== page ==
In an exemplary embodiment, and as illustrated in FIG. 8, the plug shield 260 includes a compensating tab 290 extending inwardly into the shielded chamber 265. The compensating tab 290 is positioned within the shielded chamber 265 such that thecompensating tab 290 is positioned in proximity to the plug contact 240 and/or the inner conductor 198. Optionally, the compensating tab may be axially aligned with the crimp section of the contact 240. The compensating tab 290 may extend inwardly fromthe connecting wall 266 and/or one or both of the side walls 262. In the illustrated embodiment, the compensating tab 290 extends inward from the connecting wall 266. By extending inward from the connecting wall 266 and/or the side walls 262, thecompensating tab 290 is configured to be positioned relatively closer to the plug contact 240 and/or the inner conductor 198 than the walls 266, 262. The compensating tab 290 is electrically connected to the plug shield 260 and operates to control anelectrical characteristic of a section of the plug assembly 280. For example, the compensating tab 290 may provide compensation that changes (e.g. increases) the capacitance of a section of the plug assembly 280. By controlling the capacitance, theimpedance of a section of the plug assembly 280 may be controlled. Optionally, the compensating tab 290 may be used to match the impedance within the plug assembly 280 to a certain impedance of the coaxial cable 156. The compensating tab 290 maycontrol other electrical characteristics of a section of plug assembly 280, such as the inductance and the like.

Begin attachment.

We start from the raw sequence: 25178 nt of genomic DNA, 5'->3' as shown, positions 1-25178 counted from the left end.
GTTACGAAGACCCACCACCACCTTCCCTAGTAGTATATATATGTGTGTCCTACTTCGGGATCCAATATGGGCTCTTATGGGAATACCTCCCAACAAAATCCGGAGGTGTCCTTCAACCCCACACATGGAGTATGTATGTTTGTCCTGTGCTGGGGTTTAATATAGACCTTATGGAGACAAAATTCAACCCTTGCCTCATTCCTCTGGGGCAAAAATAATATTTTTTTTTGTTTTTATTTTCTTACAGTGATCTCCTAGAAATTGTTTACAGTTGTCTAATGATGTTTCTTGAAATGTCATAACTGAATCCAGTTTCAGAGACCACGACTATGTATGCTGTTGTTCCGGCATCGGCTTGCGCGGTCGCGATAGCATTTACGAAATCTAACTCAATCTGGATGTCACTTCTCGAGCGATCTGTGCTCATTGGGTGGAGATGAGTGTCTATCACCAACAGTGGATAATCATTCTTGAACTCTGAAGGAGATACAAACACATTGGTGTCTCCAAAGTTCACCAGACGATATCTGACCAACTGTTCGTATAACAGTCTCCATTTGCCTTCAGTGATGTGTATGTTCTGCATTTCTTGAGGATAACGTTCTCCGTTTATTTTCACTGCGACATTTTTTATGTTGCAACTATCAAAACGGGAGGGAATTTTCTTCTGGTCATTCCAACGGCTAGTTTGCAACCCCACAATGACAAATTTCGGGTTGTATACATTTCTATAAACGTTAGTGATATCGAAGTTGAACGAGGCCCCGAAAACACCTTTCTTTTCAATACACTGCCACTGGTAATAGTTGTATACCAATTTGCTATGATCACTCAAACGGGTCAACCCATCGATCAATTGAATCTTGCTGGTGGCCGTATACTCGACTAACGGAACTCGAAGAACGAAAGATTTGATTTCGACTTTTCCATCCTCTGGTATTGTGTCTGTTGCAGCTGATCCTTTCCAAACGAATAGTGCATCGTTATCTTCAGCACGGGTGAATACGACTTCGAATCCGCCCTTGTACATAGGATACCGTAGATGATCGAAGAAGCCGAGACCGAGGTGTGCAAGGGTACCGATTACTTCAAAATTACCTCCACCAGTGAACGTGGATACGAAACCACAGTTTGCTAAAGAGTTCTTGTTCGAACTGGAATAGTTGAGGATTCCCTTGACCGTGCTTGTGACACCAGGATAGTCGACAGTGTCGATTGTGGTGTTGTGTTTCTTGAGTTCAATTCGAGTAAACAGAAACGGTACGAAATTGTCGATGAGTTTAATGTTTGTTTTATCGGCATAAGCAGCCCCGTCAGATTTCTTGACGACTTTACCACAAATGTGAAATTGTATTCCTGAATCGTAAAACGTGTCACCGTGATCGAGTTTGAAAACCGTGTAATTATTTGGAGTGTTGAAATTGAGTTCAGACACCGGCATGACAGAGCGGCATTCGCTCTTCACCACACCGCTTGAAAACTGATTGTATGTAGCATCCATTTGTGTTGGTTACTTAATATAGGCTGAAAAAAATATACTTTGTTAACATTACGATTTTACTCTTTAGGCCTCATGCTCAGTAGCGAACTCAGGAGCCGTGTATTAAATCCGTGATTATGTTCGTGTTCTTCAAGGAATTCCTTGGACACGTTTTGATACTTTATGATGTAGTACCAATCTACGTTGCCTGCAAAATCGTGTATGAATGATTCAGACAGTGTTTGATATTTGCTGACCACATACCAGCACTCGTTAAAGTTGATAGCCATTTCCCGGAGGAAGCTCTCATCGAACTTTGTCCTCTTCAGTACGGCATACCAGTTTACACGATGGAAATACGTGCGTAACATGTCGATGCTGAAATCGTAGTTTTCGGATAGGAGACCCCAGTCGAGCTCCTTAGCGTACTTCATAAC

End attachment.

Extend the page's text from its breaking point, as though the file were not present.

In an exemplary embodiment, the compensating tab 290 is integrally formed with the plug shield 260, such as by a stamping process. For example, a U-shaped slot may be cut from the connecting wall 266 to define an elongated tab connected at anend thereof to the connecting wall 266. The tab may have any shape or size depending on the particular application. The elongated tab may then be bent into a predetermined shape by a forming process to form the compensating tab 290. In an alternativeembodiment, the compensating tab 290 may be otherwise formed integrally with the plug shield 260 during manufacturing of the plug shield 260. In other alternative embodiments, the compensating tab 290 may be formed separately from, and then electricallyand mechanically connected to, the plug shield 260 during an assembly step. For example, the tab 290 may be a component that is welded or soldered to a surface of the connecting wall 266.